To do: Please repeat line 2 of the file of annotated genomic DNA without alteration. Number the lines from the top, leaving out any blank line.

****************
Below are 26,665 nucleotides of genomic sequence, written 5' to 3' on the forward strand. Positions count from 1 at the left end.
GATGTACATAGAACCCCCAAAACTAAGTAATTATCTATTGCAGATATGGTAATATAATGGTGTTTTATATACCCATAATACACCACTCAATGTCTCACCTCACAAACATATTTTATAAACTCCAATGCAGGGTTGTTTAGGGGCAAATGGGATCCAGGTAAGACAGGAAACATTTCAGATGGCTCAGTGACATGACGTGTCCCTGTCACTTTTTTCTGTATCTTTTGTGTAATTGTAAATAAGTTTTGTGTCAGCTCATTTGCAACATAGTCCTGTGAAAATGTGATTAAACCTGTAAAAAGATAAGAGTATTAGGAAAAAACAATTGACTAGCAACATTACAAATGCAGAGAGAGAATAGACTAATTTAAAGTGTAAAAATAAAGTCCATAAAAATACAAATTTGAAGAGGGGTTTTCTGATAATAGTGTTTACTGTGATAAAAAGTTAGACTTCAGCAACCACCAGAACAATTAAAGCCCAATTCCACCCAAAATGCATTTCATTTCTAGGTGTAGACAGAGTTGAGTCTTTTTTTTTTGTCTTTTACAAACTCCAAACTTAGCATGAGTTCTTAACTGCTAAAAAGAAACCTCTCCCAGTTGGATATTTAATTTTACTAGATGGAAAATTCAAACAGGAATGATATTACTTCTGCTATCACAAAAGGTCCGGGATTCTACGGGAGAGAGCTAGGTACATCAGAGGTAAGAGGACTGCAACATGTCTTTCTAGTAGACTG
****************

GATGTACATAGAACCCCCAAAACTAAGTAATTATCTATTGCAGATATGGTAATATAATGGTGTTTTATATACCCATAATACACCACTCAATGTCTCACCTCACAAACATATTTTATAAACTCCAATGCAGGGTTGTTTAGGGGCAAATGGGATCCAGGTAAGACAGGAAACATTTCAGATGGCTCAGTGACATGACGTGTCCCTGTCACTTTTTTCTGTATCTTTTGTGTAATTGTAAATAAGTTTTGTGTCAGCTCATTTGCAACATAGTCCTGTGAAAATGTGATTAAACCTGTAAAAAGATAAGAGTATTAGGAAAAAACAATTGACTAGCAACATTACAAATGCAGAGAGAGAATAGACTAATTTAAAGTGTAAAAATAAAGTCCATAAAAATACAAATTTGAAGAGGGGTTTTCTGATAATAGTGTTTACTGTGATAAAAAGTTAGACTTCAGCAACCACCAGAACAATTAAAGCCCAATTCCACCCAAAATGCATTTCATTTCTAGGTGTAGACAGAGTTGAGTCTTTTTTTTTTGTCTTTTACAAACTCCAAACTTAGCATGAGTTCTTAACTGCTAAAAAGAAACCTCTCCCAGTTGGATATTTAATTTTACTAGATGGAAAATTCAAACAGGAATGATATTACTTCTGCTATCACAAAAGGTCCGGGATTCTACGGGAGAGAGCTAGGTACATCAGAGGTAAGAGGACTGCAACATGTCTTTCTAGTAGACTG